November 27, 2022

Police agencies admit to saving images from body scans

Checkpoint security machines provoke privacy concerns

While
the US Transport Security Administration claims that images from electronic
body scans “cannot be stored or recorded,” a CNET News report has revealed that some federal agencies
are saving tens of thousands of images.

Body
scanners are increasingly found in airports and courthouses and use an
assortment of technologies. According to CNET, the US government favours body
scanners because they can detect concealed weapons better than traditional
magnetometers. The report also said the US Marshals Service admitted to saving
thousands of images recorded from a security checkpoint in a Florida
courthouse.

Critics
have likened body scanners to a virtual strip search, because they penetrate
clothing and provide a highly detailed image of the subject’s anatomy.

This
debate over privacy has been bubbling since the days of the Bush
administration, but it came to the boil three weeks ago when Secretary of
Homeland Security Janet Napolitano announced that practically every major airport in
the US would be equipped with body scanners. The updated list includes New York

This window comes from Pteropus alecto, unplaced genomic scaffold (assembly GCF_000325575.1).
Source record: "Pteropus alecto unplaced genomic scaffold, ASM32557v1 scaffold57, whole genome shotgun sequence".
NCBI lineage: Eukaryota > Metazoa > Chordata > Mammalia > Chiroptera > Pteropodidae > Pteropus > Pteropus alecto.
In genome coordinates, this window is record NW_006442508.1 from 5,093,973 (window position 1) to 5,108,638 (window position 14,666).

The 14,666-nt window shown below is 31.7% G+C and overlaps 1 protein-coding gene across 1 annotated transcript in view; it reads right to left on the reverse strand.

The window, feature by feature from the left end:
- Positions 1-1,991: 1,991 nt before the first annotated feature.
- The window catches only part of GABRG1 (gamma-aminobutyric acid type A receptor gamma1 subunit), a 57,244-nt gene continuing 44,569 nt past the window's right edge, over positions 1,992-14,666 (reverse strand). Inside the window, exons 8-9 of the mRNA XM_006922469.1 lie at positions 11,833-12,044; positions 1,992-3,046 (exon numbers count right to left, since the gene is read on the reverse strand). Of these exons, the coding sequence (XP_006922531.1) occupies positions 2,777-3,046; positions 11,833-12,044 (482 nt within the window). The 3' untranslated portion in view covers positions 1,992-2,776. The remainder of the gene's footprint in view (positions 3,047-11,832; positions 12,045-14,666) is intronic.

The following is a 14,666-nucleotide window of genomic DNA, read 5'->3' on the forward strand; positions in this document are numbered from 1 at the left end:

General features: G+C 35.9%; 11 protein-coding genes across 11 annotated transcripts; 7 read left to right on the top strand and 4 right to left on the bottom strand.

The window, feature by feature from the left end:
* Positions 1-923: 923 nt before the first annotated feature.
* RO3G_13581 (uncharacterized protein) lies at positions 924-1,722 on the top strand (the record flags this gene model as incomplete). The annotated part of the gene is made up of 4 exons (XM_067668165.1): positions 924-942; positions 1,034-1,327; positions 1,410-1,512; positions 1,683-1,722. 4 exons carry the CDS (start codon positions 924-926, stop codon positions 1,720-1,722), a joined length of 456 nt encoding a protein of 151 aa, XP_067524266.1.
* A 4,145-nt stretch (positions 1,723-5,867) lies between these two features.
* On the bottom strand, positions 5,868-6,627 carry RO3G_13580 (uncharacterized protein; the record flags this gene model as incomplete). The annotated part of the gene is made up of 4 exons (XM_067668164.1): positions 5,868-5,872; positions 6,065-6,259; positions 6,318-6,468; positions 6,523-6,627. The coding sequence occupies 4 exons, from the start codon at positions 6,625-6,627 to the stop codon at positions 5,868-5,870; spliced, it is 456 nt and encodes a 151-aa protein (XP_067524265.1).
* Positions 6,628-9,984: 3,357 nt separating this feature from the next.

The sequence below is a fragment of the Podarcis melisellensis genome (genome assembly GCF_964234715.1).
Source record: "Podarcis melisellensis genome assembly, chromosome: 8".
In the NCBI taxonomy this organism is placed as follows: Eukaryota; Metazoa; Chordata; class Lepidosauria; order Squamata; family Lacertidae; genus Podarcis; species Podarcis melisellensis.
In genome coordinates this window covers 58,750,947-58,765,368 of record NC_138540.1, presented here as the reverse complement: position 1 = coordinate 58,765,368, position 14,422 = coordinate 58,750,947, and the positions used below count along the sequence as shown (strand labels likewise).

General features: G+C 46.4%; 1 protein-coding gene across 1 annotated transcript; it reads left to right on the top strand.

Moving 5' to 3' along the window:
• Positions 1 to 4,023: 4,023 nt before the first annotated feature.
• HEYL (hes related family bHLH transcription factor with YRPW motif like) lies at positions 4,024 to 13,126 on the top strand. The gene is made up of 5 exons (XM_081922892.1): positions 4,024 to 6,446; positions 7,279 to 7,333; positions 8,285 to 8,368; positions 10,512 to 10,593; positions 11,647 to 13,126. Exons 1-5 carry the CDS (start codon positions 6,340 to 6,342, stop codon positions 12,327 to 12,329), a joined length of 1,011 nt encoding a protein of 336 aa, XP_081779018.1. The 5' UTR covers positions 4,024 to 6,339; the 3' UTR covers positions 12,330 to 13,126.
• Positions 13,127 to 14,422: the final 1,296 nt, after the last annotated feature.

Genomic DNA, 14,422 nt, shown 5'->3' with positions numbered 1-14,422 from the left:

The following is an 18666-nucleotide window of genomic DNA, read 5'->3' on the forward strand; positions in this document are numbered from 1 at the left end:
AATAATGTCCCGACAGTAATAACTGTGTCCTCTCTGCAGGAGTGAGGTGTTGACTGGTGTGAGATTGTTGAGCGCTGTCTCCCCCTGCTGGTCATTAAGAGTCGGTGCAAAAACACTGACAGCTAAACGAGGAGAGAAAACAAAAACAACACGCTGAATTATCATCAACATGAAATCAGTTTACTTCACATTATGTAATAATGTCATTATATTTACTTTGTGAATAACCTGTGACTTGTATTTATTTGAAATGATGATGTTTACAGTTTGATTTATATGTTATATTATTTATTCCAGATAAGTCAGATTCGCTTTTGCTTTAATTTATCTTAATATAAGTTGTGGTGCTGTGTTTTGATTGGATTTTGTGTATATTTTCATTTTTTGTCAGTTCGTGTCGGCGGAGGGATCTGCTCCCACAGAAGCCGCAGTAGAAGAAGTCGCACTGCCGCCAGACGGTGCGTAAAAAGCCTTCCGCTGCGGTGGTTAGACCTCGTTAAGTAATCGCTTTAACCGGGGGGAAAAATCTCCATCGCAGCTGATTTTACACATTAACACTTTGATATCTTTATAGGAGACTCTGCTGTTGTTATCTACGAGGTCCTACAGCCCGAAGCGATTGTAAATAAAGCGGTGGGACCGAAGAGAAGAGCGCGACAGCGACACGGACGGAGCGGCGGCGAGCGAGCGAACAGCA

City, Dallas, Miami, San Francisco, Seattle, Philadelphia and Washington.

The Electronic Privacy Information Center, an advocacy group based in
Washington DC, has filed a lawsuit to a federal judge to grant an immediate
injunction to pull the plug on this installation of body scanners. EPIC
describes the program as “unlawful, invasive, and ineffective.”

William
Bordley, an associate general counsel with the Marshals Service (part of the
Justice Department) admitted in a letter to EPIC last week that
“approximately 35,314 images… have been stored on the Brijot Gen2
machine” used in the Orlando, Fla. Federal courthouse.

The
TSA maintains that body scanning is legal: “The program is designed to
respect individual sensibilities regarding privacy, modesty and personal
autonomy to the maximum extent possible, while still performing its crucial
function of protecting all members of the public from potentially catastrophic
events.” ~ CNET News, Aug 4



Jared Yee
body scans
privacy
terrorism